If the UK leaves the EU without a deal on 29 March 2019, your access to healthcare is likely to change.

Living in Ireland – GOV.UK

That doesn’t exactly inspire me with confidence that all my rights are being protected! I just hope that the website is out of date, and other information out there is more accurate.

It also doesn’t help that the measures to protect the Common Travel Area are being laid out in a ‘memorandum of understanding‘ between the two governments, which doesn’t sound very legally binding to me:

…a memorandum of understanding between the two countries but also a legally binding international treaty on social security.

…but there are obviously timelines required in terms of the legislation that may be linked to that.  

Irish Times – Rights of Irish in Britain and British in Ireland protected from no-deal Brexit

Changing mortgage at the end of a fixed rate

We took out a fixed-rate mortgage for our home around 3 years ago, and that fixed-rate period is about to come to an end.

If we had done nothing and left the mortgage as it is then it would have transferred automatically from the fixed rate onto the bank’s current variable interest rate, which is higher. We’d have ended up paying about €200 more a month!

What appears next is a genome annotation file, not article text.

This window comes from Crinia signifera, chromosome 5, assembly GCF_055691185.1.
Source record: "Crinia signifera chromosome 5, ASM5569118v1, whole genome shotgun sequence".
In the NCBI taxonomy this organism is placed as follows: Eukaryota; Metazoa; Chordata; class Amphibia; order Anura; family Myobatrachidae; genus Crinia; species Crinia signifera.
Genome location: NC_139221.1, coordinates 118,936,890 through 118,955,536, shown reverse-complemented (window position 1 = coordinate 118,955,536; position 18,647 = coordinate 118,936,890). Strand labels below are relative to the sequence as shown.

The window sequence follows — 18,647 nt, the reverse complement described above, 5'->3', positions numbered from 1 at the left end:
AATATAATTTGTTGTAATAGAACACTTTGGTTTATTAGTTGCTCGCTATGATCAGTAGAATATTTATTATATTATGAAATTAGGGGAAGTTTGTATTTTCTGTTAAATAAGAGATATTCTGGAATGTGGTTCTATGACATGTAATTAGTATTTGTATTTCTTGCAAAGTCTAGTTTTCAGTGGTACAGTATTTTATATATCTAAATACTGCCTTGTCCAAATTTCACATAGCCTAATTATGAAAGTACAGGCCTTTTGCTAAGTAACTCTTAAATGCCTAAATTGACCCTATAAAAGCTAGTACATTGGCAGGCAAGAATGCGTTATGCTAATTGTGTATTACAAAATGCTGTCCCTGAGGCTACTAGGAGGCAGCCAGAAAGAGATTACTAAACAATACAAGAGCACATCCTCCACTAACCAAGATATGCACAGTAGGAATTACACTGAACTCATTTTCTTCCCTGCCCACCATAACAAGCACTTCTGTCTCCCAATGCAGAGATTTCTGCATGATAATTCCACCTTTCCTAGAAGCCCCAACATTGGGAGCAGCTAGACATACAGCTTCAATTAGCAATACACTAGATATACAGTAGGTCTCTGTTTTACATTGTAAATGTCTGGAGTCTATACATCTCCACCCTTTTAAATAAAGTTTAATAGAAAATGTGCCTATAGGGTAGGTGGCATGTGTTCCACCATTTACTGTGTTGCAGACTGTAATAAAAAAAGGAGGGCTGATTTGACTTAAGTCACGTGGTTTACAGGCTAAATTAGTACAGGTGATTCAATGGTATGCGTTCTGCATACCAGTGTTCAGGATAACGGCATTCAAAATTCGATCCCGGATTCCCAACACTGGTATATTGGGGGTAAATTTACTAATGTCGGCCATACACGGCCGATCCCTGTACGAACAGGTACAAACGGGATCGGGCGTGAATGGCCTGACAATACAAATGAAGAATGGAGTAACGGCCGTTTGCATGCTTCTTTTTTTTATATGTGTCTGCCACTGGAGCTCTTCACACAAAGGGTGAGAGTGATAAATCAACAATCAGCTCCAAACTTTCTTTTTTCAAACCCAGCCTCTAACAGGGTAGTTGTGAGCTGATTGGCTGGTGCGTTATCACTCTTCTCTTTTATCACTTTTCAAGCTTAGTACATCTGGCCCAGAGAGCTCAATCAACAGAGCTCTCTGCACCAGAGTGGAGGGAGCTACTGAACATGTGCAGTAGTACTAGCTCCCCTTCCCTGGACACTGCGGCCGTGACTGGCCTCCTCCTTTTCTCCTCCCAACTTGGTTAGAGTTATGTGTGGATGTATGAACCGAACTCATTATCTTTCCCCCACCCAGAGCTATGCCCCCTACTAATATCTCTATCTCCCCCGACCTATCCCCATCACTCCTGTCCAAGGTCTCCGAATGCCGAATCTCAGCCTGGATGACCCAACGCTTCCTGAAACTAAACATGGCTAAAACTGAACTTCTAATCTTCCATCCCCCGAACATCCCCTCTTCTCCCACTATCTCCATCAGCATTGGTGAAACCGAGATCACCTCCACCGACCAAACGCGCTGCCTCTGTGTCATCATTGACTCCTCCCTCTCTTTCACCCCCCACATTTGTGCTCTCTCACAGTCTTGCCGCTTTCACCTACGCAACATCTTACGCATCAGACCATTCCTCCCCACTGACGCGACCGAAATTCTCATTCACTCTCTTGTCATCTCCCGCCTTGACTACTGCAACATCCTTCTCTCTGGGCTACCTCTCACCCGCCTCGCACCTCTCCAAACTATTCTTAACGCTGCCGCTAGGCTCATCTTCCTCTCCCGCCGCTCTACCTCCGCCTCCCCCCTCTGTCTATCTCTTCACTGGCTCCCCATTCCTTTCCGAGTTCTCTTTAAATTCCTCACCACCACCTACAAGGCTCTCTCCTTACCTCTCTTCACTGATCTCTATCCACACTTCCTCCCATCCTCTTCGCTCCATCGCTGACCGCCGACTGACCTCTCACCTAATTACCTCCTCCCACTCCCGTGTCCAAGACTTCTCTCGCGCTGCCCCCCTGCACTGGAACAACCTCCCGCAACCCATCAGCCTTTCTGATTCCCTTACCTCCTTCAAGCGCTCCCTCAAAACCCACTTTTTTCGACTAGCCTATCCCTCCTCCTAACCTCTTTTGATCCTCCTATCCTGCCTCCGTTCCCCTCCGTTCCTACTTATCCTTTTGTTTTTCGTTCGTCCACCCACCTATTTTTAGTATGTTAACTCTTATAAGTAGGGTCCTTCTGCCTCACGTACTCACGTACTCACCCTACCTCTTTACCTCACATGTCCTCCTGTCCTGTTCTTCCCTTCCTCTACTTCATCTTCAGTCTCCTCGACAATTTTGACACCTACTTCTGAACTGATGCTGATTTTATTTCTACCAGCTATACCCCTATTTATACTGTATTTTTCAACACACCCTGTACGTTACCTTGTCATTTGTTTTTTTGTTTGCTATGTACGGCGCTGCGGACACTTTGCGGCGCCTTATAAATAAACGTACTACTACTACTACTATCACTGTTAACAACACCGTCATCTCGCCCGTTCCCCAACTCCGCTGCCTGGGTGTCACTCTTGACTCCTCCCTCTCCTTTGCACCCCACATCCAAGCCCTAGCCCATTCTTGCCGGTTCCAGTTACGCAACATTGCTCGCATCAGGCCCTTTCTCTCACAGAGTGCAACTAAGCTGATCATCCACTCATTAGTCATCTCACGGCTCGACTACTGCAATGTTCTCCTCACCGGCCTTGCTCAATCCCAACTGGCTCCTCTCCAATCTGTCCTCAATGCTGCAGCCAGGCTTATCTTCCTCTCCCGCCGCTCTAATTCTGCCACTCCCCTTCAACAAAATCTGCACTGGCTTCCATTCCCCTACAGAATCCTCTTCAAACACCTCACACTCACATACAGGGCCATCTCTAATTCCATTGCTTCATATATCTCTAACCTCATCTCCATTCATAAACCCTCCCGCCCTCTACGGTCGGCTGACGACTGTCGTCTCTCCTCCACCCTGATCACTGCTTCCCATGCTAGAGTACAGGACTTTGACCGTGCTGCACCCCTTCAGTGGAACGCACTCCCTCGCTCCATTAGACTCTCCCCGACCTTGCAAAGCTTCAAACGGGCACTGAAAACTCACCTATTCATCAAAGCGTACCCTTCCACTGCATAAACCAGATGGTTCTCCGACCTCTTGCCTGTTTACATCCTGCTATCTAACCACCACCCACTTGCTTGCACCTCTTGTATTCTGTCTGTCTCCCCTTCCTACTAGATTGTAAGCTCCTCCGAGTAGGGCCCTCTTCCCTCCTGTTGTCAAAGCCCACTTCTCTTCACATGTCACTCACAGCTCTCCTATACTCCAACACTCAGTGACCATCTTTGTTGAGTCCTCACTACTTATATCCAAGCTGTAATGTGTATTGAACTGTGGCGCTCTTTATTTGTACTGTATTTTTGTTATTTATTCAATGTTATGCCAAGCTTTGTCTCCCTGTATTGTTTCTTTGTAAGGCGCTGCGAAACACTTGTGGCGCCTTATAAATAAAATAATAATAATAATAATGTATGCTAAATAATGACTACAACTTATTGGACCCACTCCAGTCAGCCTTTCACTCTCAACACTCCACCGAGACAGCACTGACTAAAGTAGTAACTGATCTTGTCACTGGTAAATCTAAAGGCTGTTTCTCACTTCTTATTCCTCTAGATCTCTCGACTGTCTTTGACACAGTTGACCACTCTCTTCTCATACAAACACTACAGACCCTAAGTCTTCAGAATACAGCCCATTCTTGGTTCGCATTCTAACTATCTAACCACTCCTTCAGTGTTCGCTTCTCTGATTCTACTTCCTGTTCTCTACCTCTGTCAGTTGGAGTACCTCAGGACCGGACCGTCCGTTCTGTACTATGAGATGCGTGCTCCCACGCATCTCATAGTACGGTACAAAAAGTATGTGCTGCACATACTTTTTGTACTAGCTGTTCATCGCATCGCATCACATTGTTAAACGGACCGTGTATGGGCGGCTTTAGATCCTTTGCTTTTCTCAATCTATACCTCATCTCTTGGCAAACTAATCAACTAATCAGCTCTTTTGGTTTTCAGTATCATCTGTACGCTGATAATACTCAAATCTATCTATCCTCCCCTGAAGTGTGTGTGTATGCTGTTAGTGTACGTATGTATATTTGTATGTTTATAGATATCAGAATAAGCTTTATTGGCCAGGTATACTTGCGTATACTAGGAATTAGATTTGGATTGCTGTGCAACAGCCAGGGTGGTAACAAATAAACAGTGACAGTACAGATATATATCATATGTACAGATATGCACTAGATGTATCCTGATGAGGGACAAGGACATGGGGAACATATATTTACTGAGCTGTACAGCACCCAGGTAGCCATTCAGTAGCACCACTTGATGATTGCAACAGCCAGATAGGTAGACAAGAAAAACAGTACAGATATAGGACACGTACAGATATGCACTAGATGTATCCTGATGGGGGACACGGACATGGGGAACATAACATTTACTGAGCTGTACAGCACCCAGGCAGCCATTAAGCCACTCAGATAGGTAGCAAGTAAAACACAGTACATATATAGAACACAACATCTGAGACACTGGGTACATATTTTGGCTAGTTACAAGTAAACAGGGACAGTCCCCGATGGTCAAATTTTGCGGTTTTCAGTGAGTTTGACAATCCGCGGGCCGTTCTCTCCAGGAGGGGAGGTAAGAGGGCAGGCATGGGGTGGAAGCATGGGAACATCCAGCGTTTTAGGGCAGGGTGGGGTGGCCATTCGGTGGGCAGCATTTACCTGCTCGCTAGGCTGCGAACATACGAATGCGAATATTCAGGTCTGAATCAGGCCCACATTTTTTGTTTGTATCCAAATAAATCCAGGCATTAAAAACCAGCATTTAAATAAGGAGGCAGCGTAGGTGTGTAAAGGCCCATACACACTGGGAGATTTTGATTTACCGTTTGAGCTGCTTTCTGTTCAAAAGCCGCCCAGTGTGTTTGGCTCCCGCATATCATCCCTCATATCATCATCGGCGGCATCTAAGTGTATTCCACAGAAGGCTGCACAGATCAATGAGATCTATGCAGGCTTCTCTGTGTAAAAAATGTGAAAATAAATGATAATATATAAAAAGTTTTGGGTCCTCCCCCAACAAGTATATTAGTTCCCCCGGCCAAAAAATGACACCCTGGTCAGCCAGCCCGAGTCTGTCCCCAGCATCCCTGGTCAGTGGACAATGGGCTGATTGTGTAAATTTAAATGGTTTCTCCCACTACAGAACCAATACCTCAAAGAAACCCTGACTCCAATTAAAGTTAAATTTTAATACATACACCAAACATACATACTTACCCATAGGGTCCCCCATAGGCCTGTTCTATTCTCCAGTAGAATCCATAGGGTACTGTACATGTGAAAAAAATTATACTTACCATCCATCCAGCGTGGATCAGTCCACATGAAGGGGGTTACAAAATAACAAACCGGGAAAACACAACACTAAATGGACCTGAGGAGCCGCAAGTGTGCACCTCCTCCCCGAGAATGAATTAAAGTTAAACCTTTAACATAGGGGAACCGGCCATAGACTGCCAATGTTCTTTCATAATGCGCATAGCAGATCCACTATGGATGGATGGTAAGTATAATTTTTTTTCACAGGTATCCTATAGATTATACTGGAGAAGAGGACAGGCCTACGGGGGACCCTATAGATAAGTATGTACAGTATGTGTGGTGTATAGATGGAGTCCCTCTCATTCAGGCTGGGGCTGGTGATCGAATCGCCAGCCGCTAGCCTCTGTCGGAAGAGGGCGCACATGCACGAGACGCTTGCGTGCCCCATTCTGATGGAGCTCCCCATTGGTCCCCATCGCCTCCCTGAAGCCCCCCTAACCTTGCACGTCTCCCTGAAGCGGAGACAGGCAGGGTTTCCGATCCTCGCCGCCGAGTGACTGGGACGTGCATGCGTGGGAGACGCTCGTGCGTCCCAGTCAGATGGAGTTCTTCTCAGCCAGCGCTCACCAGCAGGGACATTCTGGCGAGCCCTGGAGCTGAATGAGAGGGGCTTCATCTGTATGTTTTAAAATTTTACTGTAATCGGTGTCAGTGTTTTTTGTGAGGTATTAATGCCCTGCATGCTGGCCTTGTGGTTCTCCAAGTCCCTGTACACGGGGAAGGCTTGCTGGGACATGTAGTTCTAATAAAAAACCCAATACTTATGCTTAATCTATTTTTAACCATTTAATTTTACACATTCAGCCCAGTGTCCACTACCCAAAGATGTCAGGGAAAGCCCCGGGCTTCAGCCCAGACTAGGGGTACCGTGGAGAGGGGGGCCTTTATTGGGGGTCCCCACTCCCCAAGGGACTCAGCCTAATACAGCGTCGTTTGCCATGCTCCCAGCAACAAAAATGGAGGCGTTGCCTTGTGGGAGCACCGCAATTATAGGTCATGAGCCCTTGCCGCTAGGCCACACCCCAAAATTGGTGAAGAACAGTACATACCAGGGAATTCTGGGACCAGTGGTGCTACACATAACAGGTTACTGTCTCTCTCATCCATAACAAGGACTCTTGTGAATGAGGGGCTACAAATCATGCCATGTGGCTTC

Instead we approached Ulster Bank a few months ago to ask them about our options for transferring onto another fixed-rate deal. The process has been somewhat frustrating and slow. The bank seems to obfuscate the process in order to dissuade people from making the effort to move to a better deal.

In order to change our mortgage to another fixed-rate we had to request two things from the bank which were sent out in the post:

  • a list of all current mortgage products, which includes all the fixed and variable rate deals, and a form to select which offer we want to move onto
  • a letter detailing the break-out cost because we are quitting our existing fixed-rate deal a few months early

Moving to another mortgage rate

We received the details from Ulster Bank a few months ago, and when we did our sums there was an obvious advantage for us to change our mortgage to another – cheaper – fixed-rate deal. The break-out fee to get out of our current fixed-rate was less than the savings we could make in a single month by moving.